We’d love to hear more about your business.
Graphic Revival is a mission-based company. Our goal is to help reduce apparel waste, create a business model that inspires other businesses, and to use our success to make an impact on protecting the environment. The way we do this is to curate graphic tees that are heading to the waste stream then transform those shirts into stylish and fun, one-of-a-kind shirts. We launched our online business on April 4th with four styles for women. The vibe is very street-style and hip, as we wanted to create an upcycled product that was edgy and cool rather than something that looks patched together. Our styles include an off-the-shoulder crop top, a figure-flattering V-neck, a cap sleeve boat neck with a side tie, and our Twofer, which is two graphic tees split in half and an open back with a twist.

We currently curate our shirts to upcycle from three sources. Thrift stores are a great source because with our current rate of consumption, they are overflowing with inventory. A large portion of their goods don’t get resold and end up in third world countries which can hurt local economies or are just end up in a landfill there. The second source is working directly with brands. We are currently working with Be Hippy out of Denver and Prinkshop in NYC to source their misprinted or damaged tees. Working directly with other t-shirt brands gives them a responsible way to offload shirts that can’t be sold through their channels. Finally, we work with screen printers sourcing their misprints. One of the printers we work with uses misprints kind of like scratch paper to test multiple graphics on them. The result is a mish-mash of graphics overlaid in a chaotic mess. They are terrible looking as a regular t-shirt but make for some of our coolest upcycles, printers marks and all.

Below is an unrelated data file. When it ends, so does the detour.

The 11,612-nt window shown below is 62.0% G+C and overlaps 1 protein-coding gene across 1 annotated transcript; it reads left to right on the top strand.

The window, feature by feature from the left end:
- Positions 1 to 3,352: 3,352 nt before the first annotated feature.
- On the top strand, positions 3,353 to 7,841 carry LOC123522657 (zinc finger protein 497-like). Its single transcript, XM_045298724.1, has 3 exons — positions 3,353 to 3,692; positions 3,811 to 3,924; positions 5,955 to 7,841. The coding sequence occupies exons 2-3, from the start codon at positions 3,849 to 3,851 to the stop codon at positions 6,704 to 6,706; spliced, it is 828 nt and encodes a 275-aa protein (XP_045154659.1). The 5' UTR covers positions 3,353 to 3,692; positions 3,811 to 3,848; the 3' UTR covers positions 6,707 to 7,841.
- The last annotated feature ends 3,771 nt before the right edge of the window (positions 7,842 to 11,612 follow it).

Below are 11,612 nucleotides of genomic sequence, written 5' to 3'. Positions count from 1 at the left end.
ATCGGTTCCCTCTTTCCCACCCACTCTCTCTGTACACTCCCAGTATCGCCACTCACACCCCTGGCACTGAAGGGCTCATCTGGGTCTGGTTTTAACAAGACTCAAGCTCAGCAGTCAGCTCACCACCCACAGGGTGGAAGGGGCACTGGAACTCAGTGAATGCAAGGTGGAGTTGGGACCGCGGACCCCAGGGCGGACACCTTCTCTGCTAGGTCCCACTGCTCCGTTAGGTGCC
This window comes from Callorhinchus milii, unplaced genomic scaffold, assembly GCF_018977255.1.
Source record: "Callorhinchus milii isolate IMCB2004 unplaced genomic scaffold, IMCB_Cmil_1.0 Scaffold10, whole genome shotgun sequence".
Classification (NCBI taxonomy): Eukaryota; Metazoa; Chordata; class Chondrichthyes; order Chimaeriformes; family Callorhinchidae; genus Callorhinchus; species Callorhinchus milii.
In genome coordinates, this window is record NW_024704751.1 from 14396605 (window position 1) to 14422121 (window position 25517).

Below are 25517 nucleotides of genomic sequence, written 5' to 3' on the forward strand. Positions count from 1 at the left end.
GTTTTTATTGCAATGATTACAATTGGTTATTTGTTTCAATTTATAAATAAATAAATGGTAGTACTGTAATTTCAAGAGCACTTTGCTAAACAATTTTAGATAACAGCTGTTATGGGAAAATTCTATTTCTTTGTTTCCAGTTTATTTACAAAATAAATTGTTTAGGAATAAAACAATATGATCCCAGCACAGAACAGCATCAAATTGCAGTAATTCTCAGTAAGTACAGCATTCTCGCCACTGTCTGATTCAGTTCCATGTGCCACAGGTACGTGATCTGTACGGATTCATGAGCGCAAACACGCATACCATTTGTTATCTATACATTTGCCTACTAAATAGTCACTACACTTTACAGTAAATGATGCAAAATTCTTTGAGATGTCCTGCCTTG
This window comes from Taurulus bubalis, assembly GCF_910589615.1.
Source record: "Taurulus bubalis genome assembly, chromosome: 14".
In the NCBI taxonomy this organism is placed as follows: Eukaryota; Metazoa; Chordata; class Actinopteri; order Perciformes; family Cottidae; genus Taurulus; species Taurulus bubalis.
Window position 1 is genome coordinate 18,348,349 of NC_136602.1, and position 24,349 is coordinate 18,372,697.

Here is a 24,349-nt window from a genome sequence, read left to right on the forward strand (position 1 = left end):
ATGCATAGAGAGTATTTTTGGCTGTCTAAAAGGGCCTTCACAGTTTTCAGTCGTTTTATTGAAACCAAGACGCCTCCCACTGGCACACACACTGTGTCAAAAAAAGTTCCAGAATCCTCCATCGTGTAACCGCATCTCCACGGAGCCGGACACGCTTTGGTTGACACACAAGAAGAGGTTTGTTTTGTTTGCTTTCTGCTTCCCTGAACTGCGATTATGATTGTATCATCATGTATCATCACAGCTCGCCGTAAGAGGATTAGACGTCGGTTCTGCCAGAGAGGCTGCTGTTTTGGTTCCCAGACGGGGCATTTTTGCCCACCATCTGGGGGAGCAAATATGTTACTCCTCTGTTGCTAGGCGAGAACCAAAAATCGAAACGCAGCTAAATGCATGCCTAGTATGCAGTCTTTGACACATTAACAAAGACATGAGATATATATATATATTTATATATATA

Is our city a good place to do what you do?
We are located in Longmont and in Boulder County. I feel like this is a great place to start a business such as Graphic Revival. First of all, the Longmont business community is amazingly supportive. I’ve connected with multiple entrepreneurs and business leaders and the culture is really one of lifting each other up, connecting people, and support. There are so many forward-thinking people in the business community doing some really exciting things, especially in the realm of social and environmental stewardship.

Boulder County is also an ideal location for business. The customer base here is savvy, sophisticated and super casual all at once. People here are also keenly in-tune to our impact on the environment which definitely helps to resonate with potential customers.


  • VNeck Upcycle – $68
  • Off Shoulder Crop Top (Summer Melt) – $75
  • Cap Sleeve (Diamond Tee) – $78
  • Twofer Tee – $83

Contact Info:

Image Credit:
Erin Potter Photography